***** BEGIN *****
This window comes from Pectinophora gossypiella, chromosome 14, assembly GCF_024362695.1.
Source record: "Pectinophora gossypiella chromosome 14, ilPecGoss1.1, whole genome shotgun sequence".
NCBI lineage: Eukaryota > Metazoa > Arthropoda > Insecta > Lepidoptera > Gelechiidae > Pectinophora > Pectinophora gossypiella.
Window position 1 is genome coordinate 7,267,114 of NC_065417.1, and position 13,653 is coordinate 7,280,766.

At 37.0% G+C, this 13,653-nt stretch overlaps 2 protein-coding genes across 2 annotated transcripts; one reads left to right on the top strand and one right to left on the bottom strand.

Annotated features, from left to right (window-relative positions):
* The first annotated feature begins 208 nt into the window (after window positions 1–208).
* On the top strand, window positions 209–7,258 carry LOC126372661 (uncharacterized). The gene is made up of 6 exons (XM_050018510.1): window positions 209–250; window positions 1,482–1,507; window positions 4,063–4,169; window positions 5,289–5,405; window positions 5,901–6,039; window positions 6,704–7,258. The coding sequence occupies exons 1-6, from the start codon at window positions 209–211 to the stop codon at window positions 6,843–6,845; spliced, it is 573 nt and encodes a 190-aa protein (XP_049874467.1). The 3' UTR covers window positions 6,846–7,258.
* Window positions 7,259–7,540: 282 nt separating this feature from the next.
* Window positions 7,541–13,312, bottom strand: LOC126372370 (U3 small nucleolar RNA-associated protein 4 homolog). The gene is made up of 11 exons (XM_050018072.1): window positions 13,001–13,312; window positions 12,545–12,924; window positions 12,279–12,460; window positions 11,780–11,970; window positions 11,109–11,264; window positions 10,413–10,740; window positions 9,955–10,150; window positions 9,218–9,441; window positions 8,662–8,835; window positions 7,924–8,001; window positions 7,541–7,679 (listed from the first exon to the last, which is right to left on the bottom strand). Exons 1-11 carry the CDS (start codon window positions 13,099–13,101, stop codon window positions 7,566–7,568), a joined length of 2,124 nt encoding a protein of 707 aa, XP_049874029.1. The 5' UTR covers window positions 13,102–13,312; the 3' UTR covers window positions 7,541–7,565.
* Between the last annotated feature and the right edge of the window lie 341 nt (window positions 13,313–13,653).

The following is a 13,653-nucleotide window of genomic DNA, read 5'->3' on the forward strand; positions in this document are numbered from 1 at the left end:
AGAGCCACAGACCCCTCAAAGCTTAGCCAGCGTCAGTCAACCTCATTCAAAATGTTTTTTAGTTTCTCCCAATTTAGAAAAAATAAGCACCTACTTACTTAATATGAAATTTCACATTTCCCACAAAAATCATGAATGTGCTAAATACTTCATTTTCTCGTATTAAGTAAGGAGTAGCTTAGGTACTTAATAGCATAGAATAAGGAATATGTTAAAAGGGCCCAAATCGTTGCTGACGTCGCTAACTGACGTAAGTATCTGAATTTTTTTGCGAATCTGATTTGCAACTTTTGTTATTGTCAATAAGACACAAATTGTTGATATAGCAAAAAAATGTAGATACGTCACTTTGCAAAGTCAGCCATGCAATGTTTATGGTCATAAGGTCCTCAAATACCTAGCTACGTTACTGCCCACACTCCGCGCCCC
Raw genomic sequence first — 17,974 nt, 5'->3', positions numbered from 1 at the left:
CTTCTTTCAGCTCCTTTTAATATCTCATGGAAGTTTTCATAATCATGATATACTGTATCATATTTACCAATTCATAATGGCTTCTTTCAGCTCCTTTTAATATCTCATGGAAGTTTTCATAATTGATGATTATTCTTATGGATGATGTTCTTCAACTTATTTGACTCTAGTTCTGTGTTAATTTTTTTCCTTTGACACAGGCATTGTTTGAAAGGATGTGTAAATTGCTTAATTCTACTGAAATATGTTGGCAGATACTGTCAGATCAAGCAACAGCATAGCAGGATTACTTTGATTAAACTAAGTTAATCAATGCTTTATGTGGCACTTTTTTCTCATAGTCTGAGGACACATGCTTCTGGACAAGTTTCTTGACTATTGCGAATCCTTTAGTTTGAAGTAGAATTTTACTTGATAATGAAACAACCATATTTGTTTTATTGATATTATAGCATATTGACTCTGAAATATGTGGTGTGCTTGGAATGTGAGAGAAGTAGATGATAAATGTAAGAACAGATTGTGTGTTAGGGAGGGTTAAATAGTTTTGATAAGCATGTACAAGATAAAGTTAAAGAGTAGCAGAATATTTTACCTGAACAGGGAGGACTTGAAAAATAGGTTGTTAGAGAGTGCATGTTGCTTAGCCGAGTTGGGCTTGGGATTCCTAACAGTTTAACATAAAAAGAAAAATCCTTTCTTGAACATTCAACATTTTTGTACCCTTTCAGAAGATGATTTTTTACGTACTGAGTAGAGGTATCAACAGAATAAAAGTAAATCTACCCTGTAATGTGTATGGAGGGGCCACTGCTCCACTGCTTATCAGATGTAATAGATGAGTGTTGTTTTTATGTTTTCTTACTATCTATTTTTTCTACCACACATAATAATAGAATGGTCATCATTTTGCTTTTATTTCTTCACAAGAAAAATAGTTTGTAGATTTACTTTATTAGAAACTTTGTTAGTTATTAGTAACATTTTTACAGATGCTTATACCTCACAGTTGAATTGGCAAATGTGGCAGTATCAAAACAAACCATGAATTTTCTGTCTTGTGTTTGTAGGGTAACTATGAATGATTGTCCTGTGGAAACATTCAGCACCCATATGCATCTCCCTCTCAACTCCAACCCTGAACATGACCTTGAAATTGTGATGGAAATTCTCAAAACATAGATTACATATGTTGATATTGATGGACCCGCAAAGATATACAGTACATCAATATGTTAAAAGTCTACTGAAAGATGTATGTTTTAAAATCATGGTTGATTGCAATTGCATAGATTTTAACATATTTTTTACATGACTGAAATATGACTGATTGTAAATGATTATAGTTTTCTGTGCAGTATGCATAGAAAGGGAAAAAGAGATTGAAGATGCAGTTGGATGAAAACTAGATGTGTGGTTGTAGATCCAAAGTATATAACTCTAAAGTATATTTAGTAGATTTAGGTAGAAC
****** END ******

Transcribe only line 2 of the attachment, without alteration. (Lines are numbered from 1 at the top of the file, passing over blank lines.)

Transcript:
Source record: "Pectinophora gossypiella chromosome 14, ilPecGoss1.1, whole genome shotgun sequence".